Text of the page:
Merrill’s Marauders

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My nickname is Mongo.  It is not a great nickname, but it is not horrible.  Over time my nickname has started to drift to Mango.  Again, not great, but not that bad.  Nicknames can be far worse.  One of my teammates in high school was apparently daydreaming in the shower, and from that day forward he was known as Rod.  Even the coaches called him Rod.  He quit the team.  May god strike me down with cancer of my one testicle – I cannot remember his real name to this day.  But I did not sit down to tell you about Rod, I sat down to tell you about Garb.

Garb was a great man, an American hero and my best friend.  I met Garb in 1967.  By the time that I met him he had no legs.  Garb fought in the big war.  Mostly in China and Burma.  He was part of an elite unit – the 5307th Composite Unit (Provisional).  The 5307th was a United States Army long range penetration special operations jungle warfare unit.  They were the original special forces – total badasses.  If you don’t know about them, you should look them up.  The 5307th also had a kickass nickname – Merrill’s Marauders.  But I mostly didn’t sit down to tell you about Merrill’s Marauders (although the title of the blog might suggest that I did), I mostly sat down to tell you about Garb – one of Merrill’s Marauders who lost both of his legs when he stepped on a land mine in Burma.

Garb and I were inseparable as I grew up.  He taught me how to gamble, he took me to the track, he taught me how to fight, he taught me how to swear – but most of all he told me how to cowboy up.  Garb drove a Cadillac that was about 100′ long.  Now of course it may not have been 100′ long, but that it exactly as I remember it, so that is how I have to tell it. Garb didn’t have any special controls.  He drove by adjusting the pressure on his pedals by lifting his wooden leg with his right hand, leaving his left hand free to steer and smoke an unfiltered Lucky Strike.  I ran the radio.  In the front seat.  Without a lap belt.  It was a different time.  But I didn’t sit down to tell you specifically about the times we had growing up.  That is another blog for another time.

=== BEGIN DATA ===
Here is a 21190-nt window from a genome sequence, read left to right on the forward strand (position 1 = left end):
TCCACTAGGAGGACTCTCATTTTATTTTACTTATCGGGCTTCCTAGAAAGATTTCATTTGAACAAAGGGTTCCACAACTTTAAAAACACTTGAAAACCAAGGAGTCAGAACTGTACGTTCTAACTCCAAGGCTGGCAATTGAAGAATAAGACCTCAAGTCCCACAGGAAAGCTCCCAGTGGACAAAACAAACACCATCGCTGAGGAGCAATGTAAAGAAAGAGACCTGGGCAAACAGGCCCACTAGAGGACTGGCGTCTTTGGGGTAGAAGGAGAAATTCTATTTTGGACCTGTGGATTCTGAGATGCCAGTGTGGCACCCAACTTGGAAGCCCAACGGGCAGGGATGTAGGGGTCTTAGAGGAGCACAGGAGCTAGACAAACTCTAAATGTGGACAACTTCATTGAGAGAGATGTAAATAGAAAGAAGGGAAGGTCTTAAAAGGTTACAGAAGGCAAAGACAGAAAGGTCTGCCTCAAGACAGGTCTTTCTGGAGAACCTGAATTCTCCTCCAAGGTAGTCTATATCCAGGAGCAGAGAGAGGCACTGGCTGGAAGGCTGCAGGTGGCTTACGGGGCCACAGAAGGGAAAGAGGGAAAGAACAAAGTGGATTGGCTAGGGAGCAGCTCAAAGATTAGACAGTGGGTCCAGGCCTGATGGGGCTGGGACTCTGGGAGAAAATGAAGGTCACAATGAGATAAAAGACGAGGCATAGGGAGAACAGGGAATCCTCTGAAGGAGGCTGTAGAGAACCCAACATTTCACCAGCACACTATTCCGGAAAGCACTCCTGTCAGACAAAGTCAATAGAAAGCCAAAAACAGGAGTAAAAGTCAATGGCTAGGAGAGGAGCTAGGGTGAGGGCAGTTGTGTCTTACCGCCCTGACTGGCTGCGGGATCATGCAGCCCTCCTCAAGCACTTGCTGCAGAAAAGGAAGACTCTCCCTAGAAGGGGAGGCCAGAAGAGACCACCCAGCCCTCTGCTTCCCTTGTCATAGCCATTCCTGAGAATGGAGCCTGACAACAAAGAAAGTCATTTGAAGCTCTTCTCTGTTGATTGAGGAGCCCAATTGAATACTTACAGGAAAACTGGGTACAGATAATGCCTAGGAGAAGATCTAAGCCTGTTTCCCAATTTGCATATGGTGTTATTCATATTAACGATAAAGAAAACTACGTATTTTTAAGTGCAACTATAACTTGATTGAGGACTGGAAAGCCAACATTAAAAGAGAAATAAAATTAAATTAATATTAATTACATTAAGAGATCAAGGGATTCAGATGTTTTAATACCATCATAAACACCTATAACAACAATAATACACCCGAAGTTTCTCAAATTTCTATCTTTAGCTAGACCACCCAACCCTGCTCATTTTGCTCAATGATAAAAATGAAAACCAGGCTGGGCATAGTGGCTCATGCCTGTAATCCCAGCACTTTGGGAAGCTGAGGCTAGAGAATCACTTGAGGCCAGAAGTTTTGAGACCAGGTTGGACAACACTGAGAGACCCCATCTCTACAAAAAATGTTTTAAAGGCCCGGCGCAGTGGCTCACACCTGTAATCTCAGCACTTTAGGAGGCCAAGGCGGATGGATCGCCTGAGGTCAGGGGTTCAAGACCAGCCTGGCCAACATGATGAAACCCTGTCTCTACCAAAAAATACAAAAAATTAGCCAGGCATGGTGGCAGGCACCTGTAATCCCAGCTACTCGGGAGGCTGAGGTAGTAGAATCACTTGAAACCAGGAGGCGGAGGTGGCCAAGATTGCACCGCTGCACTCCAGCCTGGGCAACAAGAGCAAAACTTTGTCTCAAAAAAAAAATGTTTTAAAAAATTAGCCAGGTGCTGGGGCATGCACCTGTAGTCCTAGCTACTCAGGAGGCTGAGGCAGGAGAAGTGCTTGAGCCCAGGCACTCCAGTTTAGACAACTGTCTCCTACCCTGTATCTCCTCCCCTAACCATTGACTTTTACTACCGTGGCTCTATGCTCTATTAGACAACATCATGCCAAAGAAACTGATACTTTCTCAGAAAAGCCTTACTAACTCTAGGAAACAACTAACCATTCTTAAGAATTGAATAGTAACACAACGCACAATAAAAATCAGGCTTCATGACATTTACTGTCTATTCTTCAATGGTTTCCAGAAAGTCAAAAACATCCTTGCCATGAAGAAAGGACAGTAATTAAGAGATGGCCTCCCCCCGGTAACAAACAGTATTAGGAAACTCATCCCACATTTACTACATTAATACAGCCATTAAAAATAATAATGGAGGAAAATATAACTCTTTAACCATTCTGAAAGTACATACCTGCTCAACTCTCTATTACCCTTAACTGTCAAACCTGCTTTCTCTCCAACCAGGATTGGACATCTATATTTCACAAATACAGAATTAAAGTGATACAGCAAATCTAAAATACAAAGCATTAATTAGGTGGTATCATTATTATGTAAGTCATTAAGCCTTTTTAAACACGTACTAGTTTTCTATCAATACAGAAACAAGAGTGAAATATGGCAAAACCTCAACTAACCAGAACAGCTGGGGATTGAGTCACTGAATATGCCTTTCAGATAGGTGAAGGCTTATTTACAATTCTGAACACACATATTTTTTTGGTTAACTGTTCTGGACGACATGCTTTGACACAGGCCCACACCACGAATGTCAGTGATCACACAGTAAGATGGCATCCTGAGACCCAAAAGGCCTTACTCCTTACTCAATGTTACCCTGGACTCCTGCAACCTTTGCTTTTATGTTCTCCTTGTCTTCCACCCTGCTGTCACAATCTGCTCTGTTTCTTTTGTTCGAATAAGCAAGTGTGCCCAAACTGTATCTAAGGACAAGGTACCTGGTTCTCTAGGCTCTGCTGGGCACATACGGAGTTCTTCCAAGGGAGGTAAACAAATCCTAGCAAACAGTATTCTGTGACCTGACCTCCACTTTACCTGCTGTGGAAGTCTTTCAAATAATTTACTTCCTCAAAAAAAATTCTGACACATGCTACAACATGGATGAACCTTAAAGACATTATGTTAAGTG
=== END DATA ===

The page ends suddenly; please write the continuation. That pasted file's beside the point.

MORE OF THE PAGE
By the time I got to college Garb was pretty old.  He was not driving the Caddie any longer. He stayed close to home.  I got hurt, and spent a long time in the hospital.  The hospital was a long drive from where Garb lived, and it was an effort for him to get there.  My initial prognosis was that I would be a quadriplegic for life – which was a bummer.  After a few weeks though it became apparent that my spinal cord was not severed, and that there was a chance I could make some type of recovery.  When it became apparent that there was a chance I could get better Garb phoned my Dad (there are many blogs to be written about my Dad, but today is not the day).  Garb never wasted syllables.  Hemingway would have characterized him as abrupt.  He told my Dad – “I need to see the kid.  Tomorrow.  I want to be home before dark.”

Garb visited me and gave me advice that I still remember to this day.  It was not a warm and fuzzy meeting, but the benefit of time gives me perspective that I did not have at the time.  Garb told me – “You caught a shitty break.  You have had enough time to feel sorry for yourself now.  It’s time to get work.  Everything is on you.  You need to work hard, and scratch out what you can.  Don’t look for sympathy – you learn to take care of yourself.  You don’t let people wipe your ass for you.  Don’t use this as an excuse to be less than you can be.”  That was pretty much it.

Eventually Garb died.  I had the honor of delivering his eulogy.  I talked to family members to learn more things about Garb.  I asked his brother Clem (which is a shitty nickname) about the origin of the nickname “Garb”.  Clem told me – “the guy was a garbage can in centerfield! Two thirds of the earth is covered by water, the other third was covered by Garb in center field.  He was amazing … before the war of course.”  It never occurred to me that Garb was short for garbage can.  And I still do not understand why a garbage can – a squat immobile object – is symbolic of a man who can cover a lot of ground.  There is probably a story about the nickname – but I never got more information.  What I did learn though, as confirmed by multiple sources (not that I didn’t trust Clem), was that a month before Garb left for the war he was drafted by the St. Louis Cardinals.  He carried a nickname for the rest of his life that reminded him of the life he could have had, yet never mentioned it to me, or anyone.

I have come to regard it as the best nickname of all time.  It keeps me grounded (well.mostly).

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